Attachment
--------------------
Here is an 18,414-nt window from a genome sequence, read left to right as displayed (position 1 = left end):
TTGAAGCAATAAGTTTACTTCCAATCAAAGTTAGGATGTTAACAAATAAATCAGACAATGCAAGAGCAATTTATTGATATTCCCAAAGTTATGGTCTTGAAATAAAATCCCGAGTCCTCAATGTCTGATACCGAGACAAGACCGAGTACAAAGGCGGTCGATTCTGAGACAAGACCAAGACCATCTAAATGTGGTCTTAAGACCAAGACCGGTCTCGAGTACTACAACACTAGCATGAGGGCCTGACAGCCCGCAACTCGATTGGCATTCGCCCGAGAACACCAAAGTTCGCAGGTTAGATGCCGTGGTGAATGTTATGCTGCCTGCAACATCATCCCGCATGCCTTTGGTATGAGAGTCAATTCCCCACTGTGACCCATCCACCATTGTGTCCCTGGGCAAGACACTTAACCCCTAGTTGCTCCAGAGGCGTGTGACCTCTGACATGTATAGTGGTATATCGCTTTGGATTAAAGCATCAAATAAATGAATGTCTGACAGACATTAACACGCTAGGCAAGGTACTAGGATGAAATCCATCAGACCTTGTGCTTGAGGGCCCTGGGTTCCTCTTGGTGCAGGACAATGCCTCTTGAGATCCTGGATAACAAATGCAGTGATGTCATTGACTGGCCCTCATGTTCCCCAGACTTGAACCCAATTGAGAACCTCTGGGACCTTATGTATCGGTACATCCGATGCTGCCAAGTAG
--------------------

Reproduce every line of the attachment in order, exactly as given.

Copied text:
Here is an 18,414-nt window from a genome sequence, read left to right as displayed (position 1 = left end):
TTGAAGCAATAAGTTTACTTCCAATCAAAGTTAGGATGTTAACAAATAAATCAGACAATGCAAGAGCAATTTATTGATATTCCCAAAGTTATGGTCTTGAAATAAAATCCCGAGTCCTCAATGTCTGATACCGAGACAAGACCGAGTACAAAGGCGGTCGATTCTGAGACAAGACCAAGACCATCTAAATGTGGTCTTAAGACCAAGACCGGTCTCGAGTACTACAACACTAGCATGAGGGCCTGACAGCCCGCAACTCGATTGGCATTCGCCCGAGAACACCAAAGTTCGCAGGTTAGATGCCGTGGTGAATGTTATGCTGCCTGCAACATCATCCCGCATGCCTTTGGTATGAGAGTCAATTCCCCACTGTGACCCATCCACCATTGTGTCCCTGGGCAAGACACTTAACCCCTAGTTGCTCCAGAGGCGTGTGACCTCTGACATGTATAGTGGTATATCGCTTTGGATTAAAGCATCAAATAAATGAATGTCTGACAGACATTAACACGCTAGGCAAGGTACTAGGATGAAATCCATCAGACCTTGTGCTTGAGGGCCCTGGGTTCCTCTTGGTGCAGGACAATGCCTCTTGAGATCCTGGATAACAAATGCAGTGATGTCATTGACTGGCCCTCATGTTCCCCAGACTTGAACCCAATTGAGAACCTCTGGGACCTTATGTATCGGTACATCCGATGCTGCCAAGTAG